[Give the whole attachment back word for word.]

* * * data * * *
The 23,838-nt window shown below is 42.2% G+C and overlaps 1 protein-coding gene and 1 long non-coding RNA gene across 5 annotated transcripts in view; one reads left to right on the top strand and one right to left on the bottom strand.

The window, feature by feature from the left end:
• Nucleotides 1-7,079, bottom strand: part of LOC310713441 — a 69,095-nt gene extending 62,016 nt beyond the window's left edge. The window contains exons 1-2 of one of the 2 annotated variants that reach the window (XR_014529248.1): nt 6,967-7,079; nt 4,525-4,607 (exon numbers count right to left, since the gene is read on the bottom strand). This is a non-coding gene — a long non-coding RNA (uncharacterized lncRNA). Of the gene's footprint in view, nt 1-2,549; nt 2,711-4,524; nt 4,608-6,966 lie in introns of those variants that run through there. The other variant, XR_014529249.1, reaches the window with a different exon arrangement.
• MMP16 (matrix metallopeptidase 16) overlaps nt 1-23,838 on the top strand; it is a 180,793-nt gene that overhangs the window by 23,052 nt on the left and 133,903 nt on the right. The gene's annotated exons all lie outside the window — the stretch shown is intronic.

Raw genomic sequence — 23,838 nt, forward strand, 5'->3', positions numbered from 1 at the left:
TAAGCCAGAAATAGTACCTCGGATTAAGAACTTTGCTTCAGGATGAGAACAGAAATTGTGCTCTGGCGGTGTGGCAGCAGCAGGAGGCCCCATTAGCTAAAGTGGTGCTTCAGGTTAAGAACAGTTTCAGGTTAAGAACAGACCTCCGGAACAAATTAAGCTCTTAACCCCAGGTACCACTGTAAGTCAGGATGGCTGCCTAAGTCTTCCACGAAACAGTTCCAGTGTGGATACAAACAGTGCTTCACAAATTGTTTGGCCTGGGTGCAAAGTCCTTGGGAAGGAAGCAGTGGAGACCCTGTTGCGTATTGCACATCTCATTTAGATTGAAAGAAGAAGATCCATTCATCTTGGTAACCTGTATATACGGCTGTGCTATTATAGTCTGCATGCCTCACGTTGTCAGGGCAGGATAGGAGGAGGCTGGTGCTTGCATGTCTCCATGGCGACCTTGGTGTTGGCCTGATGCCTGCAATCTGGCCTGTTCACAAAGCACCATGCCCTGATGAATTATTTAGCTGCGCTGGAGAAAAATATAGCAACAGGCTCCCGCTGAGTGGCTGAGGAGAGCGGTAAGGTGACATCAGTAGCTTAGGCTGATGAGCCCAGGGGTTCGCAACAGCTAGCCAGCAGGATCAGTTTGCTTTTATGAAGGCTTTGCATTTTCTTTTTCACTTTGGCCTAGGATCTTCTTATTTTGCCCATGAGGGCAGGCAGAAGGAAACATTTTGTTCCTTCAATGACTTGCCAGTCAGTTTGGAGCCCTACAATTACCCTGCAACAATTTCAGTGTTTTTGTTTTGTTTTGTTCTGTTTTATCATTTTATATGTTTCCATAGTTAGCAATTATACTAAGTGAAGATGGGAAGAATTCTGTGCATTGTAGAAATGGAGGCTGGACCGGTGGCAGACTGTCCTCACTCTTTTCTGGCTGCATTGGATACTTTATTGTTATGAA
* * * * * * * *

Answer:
The 23,838-nt window shown below is 42.2% G+C and overlaps 1 protein-coding gene and 1 long non-coding RNA gene across 5 annotated transcripts in view; one reads left to right on the top strand and one right to left on the bottom strand.

The window, feature by feature from the left end:
• Nucleotides 1-7,079, bottom strand: part of LOC310713441 — a 69,095-nt gene extending 62,016 nt beyond the window's left edge. The window contains exons 1-2 of one of the 2 annotated variants that reach the window (XR_014529248.1): nt 6,967-7,079; nt 4,525-4,607 (exon numbers count right to left, since the gene is read on the bottom strand). This is a non-coding gene — a long non-coding RNA (uncharacterized lncRNA). Of the gene's footprint in view, nt 1-2,549; nt 2,711-4,524; nt 4,608-6,966 lie in introns of those variants that run through there. The other variant, XR_014529249.1, reaches the window with a different exon arrangement.
• MMP16 (matrix metallopeptidase 16) overlaps nt 1-23,838 on the top strand; it is a 180,793-nt gene that overhangs the window by 23,052 nt on the left and 133,903 nt on the right. The gene's annotated exons all lie outside the window — the stretch shown is intronic.

Raw genomic sequence — 23,838 nt, forward strand, 5'->3', positions numbered from 1 at the left:
TAAGCCAGAAATAGTACCTCGGATTAAGAACTTTGCTTCAGGATGAGAACAGAAATTGTGCTCTGGCGGTGTGGCAGCAGCAGGAGGCCCCATTAGCTAAAGTGGTGCTTCAGGTTAAGAACAGTTTCAGGTTAAGAACAGACCTCCGGAACAAATTAAGCTCTTAACCCCAGGTACCACTGTAAGTCAGGATGGCTGCCTAAGTCTTCCACGAAACAGTTCCAGTGTGGATACAAACAGTGCTTCACAAATTGTTTGGCCTGGGTGCAAAGTCCTTGGGAAGGAAGCAGTGGAGACCCTGTTGCGTATTGCACATCTCATTTAGATTGAAAGAAGAAGATCCATTCATCTTGGTAACCTGTATATACGGCTGTGCTATTATAGTCTGCATGCCTCACGTTGTCAGGGCAGGATAGGAGGAGGCTGGTGCTTGCATGTCTCCATGGCGACCTTGGTGTTGGCCTGATGCCTGCAATCTGGCCTGTTCACAAAGCACCATGCCCTGATGAATTATTTAGCTGCGCTGGAGAAAAATATAGCAACAGGCTCCCGCTGAGTGGCTGAGGAGAGCGGTAAGGTGACATCAGTAGCTTAGGCTGATGAGCCCAGGGGTTCGCAACAGCTAGCCAGCAGGATCAGTTTGCTTTTATGAAGGCTTTGCATTTTCTTTTTCACTTTGGCCTAGGATCTTCTTATTTTGCCCATGAGGGCAGGCAGAAGGAAACATTTTGTTCCTTCAATGACTTGCCAGTCAGTTTGGAGCCCTACAATTACCCTGCAACAATTTCAGTGTTTTTGTTTTGTTTTGTTCTGTTTTATCATTTTATATGTTTCCATAGTTAGCAATTATACTAAGTGAAGATGGGAAGAATTCTGTGCATTGTAGAAATGGAGGCTGGACCGGTGGCAGACTGTCCTCACTCTTTTCTGGCTGCATTGGATACTTTATTGTTATGAA